The loucheness of the conservative novelist: Angela Thirkell writes about camp

Here’s an extract from my next book, due out in July. This bit is about how Angela Thirkell, that most proper and dictatorial enforcer of correct social behaviour in her novels from the 1930s to the 1950s, let herself go when chortling with the girls about sex. 

Angela Thirkell
Angela Thirkell

Thirkell’s great lesbian creations of Miss Hampton and Miss Bent, who first appeared in Cheerfulness Breaks In (1940), are two marvellous hard-drinking eccentrics unconnected with the aristocracy or the gentry (who are Thirkell’s usual subjects). Their lesbianism is celebrated briskly with sly innuendo, and Miss Hampton is one of Thirkell’s strongest authoritative figures. Thirkell had introduced homosexual characters in some of her earlier novels, but with less affection or admiration, and with a clearly gendered treatment.

Thirkell’s male homosexuals were defined by their petty malignancy and coded dressing. In Wild Strawberries (1934) Lionel Harvester of the BBC wears his Fair Isle sweater tucked inside his trousers, and his friend Mr Potter has hair that waves ‘quite naturally’. Mr Harvester’s aunt, Lady Dorothy Bingham, brays: ‘I’d let my girls go out with him, but I don’t know that I’d let my boys’. But when he inherits four thousand a year, this persuades Joan Stevenson to accept his proposal of a companionate marriage. Money overcomes effeminacy, and gives a girl independence. In Marling Hall (1942) Lionel continues to be associated with malice and petulance. He has written a book about the BBC after inheriting his fortune (so he no longer needs his job), but his scathing exposé hardly sells at all. The even more horrible Fritz Warbury carries his embroidery around with him in a handbag, which establishes him as being either a foreigner or camp, since no British male character since E F Benson’s Georgie Pillson has embroidered in public. Thirkell’s appreciation for the performance of male camp behaviour is revealed in an unpublished letter of 1945, in which she describes meeting Ivor Novello in a very malicious manner. Her resentful depiction of male homosexuals seems mean-spirited when contrasted with her affectionate portraits of Miss Hampton and Miss Bent.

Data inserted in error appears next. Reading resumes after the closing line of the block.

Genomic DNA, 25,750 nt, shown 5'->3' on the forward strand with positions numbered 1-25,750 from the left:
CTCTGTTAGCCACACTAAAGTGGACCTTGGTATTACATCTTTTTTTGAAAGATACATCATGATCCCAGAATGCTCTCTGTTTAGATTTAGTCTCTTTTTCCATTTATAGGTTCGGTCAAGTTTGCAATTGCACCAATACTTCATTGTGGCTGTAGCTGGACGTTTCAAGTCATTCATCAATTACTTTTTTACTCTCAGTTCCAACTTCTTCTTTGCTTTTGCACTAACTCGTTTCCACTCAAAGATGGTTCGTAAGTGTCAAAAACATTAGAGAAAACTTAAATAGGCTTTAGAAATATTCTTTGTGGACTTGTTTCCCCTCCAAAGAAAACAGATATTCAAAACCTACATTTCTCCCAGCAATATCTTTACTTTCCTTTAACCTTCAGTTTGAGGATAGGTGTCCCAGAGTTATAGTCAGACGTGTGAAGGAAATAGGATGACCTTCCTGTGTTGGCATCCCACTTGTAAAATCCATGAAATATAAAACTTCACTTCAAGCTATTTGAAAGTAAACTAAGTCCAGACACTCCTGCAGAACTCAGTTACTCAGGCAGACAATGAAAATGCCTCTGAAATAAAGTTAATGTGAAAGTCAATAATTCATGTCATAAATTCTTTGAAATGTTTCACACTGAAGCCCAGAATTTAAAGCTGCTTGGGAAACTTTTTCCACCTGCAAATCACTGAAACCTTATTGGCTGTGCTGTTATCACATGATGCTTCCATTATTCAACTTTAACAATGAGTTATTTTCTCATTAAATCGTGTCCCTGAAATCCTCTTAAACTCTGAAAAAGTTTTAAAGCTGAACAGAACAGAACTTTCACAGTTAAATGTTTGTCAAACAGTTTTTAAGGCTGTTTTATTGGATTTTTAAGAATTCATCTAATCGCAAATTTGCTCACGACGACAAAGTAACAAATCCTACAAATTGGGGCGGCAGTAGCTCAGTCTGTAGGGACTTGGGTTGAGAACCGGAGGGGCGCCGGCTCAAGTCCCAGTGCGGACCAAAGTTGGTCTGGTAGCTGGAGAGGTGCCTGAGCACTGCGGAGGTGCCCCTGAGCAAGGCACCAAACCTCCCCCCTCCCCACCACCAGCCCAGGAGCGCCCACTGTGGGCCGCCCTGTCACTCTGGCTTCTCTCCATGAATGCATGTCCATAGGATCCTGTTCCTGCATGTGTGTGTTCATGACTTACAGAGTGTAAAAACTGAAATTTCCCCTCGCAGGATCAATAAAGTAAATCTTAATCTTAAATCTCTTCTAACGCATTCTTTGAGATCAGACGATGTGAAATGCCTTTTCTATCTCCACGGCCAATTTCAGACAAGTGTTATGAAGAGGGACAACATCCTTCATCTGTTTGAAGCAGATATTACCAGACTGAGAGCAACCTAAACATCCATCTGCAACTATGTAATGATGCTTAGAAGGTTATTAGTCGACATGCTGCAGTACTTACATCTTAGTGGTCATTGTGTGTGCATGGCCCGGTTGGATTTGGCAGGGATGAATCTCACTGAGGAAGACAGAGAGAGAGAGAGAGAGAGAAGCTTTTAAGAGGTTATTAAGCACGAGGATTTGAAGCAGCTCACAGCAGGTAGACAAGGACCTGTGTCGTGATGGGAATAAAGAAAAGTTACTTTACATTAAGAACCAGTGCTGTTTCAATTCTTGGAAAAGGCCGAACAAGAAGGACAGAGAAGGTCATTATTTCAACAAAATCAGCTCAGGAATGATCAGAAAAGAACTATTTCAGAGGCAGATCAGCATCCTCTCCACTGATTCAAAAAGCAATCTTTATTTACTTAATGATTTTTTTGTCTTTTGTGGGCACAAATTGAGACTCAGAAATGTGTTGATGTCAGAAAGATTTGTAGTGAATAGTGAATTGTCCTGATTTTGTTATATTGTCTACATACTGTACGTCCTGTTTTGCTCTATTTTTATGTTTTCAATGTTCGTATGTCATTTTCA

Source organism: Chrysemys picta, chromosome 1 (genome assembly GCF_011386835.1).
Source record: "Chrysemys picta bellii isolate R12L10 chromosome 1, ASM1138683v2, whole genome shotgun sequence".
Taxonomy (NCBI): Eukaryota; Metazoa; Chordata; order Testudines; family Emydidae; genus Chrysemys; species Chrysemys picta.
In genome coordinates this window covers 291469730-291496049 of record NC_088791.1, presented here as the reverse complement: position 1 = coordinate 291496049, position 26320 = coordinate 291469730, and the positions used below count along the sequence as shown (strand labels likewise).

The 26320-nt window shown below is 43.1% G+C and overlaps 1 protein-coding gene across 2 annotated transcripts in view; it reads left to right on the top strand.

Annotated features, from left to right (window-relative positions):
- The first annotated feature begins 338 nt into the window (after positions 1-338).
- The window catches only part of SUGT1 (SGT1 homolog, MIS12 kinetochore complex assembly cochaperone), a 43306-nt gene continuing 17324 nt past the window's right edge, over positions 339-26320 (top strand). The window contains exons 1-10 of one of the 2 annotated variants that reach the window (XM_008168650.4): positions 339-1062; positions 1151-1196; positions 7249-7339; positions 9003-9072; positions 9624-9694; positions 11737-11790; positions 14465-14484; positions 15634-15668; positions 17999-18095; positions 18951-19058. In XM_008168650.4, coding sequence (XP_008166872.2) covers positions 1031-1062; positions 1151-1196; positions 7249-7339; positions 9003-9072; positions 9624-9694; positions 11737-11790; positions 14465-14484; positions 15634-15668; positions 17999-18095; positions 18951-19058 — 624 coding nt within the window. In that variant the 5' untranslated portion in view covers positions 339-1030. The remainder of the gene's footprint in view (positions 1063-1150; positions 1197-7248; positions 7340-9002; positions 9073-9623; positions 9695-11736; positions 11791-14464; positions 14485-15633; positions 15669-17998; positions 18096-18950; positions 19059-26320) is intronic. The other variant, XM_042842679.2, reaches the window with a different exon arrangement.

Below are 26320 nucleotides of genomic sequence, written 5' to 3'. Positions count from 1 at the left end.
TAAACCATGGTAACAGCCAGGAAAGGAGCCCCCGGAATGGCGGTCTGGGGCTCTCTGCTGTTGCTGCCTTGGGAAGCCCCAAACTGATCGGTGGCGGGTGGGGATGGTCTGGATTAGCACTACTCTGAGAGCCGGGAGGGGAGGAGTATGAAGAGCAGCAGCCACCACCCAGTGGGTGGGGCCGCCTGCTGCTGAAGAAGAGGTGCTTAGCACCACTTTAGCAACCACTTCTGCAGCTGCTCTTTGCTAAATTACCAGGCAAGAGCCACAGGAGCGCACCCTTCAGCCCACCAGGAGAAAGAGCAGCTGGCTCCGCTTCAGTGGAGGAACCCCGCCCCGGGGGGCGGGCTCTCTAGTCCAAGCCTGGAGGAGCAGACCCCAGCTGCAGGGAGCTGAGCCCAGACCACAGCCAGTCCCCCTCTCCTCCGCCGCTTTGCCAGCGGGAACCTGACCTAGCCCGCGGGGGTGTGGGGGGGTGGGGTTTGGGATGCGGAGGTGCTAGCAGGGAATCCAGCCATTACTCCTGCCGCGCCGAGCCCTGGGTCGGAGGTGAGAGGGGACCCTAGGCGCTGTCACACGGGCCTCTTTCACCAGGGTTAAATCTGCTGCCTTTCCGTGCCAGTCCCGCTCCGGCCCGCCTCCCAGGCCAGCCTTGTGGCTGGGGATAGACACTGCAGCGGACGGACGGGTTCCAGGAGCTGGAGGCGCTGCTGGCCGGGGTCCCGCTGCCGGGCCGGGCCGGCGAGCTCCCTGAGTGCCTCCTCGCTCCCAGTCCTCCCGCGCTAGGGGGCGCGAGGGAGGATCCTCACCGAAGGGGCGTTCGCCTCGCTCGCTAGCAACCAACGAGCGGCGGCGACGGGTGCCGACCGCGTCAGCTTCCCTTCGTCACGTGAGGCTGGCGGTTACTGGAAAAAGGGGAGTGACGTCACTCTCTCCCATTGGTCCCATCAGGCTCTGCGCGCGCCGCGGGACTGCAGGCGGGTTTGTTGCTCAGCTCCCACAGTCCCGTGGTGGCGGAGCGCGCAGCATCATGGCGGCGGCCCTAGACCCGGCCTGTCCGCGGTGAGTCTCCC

Miss Hampton’s obvious homosexuality accentuates her social authority and the awed respect she receives for her capacity for strong drink. She is a noted author, and first appears in Cheerfulness Breaks In as ‘a rather handsome woman with short, neatly-curled grey hair, not young, in an extremely well-cut black coat and skirt, a gentlemanly white silk shirt with collar and tie, and neat legs in silk stockings and brogues, holding a cigarette in a very long black holder’. Her first words are ‘Come in and have a drink’, which she and her companion Miss Bent do with no obvious effects. She is also a direct challenge to mealy-mouthed attitudes to sex and sexuality. ‘“So you keep a boys’ school; and in London; interesting; much vice? […] We’re all men here and I’m doing a novel about a boy’s school, so I might as well know something about it. I’m thinking of calling it ‘Temptation at St Anthony’s’.”’ British obscenity laws were stringent between the wars, making an amusing joke of Miss Hampton’s award of the Banned Book of the Month. Thirkell makes quite a few stealth jokes about sexuality that have a camp insouciance, in strong contrast to her otherwise default tone of extreme social conservatism. Miss Bent mentions Rory Freemantle in passing, and the narrative voice adds a reference later to Aurora Freemantle, but only those who had read Compton Mackenzie’s roman-à-clef Extraordinary Women (1928) would have known that this was a lesbian character. Miss Hampton’s bracing though faithful lesbian lifestyle must have been eye-opening for conservative readers. Miss Bent remarks, adoringly: ‘“Hampton does plunge so in bed when she is Writing.”’